Edmund de Waal interview (part III)

The third and final part1 of the notes from the EdmundDeWaal interview. Download the mp3 by clicking here – EdW.mp3 (30 min / 18Mb)*.

On the relationship between the hand and the mind:

JT: It occurred to me when you mentioned earlier that you put the imprint of the palm of your hand or you pinch the porcelain, whether that was one way of saying ‘I know that this pot is going to come out different and this is my way of establishing my difference. I know it’s not going to be perfect so I’m going to make it imperfect from the beginning.’ Is there an element of that?

EdW: There is an element of that. I’m torn. I’m torn always between making an object that has the kind of purity of a Donald Judd box that has the sense of efacement of the hand, where you can’t see where the hand has been, but I love the gesture as well; the movement into an object that you can get with porcelain. I think recently with some of the series of works that I’ve done … I’ve tried to have that sense of both clarity and movement going on between the different pieces. So that you’ve got the sense of how the hand works in different ways during the series.

JT: When you make a series, are you aware of the previous ones that you’ve made and do you think, ‘now I need to get a bit of dynamique into this set of shapes and do it slightly differently’ ?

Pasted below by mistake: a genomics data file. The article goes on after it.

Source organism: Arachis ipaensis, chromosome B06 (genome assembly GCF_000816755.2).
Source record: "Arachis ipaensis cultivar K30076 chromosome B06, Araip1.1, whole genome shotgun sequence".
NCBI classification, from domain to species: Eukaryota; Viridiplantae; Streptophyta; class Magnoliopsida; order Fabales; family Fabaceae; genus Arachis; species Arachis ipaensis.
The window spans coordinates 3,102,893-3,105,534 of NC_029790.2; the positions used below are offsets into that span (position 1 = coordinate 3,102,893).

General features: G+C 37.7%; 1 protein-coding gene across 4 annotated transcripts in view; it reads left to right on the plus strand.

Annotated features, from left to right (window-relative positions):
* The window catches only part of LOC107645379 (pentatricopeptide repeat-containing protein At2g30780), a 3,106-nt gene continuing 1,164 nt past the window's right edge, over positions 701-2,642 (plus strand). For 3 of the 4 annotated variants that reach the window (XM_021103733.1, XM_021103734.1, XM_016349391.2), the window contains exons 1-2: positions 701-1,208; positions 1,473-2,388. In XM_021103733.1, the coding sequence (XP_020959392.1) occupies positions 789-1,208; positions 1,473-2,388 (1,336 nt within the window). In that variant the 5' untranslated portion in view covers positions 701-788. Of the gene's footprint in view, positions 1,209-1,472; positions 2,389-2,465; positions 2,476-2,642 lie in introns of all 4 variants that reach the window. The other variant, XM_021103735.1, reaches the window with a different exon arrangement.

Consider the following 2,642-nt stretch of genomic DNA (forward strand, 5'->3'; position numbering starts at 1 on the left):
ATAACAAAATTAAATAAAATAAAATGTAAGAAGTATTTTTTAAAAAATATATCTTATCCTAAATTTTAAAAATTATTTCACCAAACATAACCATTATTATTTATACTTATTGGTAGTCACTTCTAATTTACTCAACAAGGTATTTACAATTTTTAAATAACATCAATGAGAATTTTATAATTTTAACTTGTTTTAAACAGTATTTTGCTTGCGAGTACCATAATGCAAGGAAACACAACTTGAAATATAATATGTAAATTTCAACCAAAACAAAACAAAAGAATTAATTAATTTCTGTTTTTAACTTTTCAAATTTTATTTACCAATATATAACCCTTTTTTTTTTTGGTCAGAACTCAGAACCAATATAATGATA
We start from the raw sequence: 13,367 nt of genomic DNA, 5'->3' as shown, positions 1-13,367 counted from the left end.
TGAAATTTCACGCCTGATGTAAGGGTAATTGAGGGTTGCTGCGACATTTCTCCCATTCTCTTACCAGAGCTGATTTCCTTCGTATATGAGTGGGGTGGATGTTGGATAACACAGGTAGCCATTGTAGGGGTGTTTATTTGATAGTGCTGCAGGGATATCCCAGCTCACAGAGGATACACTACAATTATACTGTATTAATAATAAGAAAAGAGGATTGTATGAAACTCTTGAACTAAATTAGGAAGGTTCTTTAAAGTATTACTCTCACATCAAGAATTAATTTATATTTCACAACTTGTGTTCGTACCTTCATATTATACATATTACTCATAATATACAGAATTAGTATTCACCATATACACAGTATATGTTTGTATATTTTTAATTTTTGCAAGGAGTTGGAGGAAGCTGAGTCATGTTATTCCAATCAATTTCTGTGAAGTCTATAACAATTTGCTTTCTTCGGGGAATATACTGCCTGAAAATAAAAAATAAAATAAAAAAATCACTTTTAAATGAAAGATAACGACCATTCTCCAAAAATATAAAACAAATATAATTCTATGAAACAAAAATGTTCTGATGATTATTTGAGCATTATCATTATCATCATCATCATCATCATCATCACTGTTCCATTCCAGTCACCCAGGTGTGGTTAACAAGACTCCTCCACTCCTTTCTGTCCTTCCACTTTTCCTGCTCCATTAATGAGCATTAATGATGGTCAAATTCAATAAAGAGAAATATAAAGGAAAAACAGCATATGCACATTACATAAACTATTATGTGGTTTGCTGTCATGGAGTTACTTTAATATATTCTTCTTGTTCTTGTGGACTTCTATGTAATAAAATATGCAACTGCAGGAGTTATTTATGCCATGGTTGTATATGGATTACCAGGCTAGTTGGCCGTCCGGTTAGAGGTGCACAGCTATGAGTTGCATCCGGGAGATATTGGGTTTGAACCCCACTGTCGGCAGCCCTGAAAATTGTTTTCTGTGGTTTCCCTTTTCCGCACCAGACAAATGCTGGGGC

EdW: Absolutely. The series is very, very carefully planned. In fact, I suppose my work goes in between (my emphasis) a lot of reading, a lot of writing, a lot of thinking, a lot of planning and then quite a lot of quick, dynamique making. So it’s an odd process.

On the relationship between inspiration for working methods and the finished product:

EdW: They are not cerebral pots when you pick them up, they are not cerebral pots when you touch them. There might be any amount of stuff going around for me. But I think when you look at them I don’t think you need to read the title, I don’t think you need to read my foot notes, you don’t need to have read the books I’ve done or the exhibitions I’ve curated. I think they sit there in the world, by themselves and stand or fall on your reaction to them as works of art and I don’t think they’re cerebral objects at all. I don’t think they’ve been made in a cerebral way, I just have a rather complicated way of getting myself to the wheel.

  1. see part I and part II for previous notes

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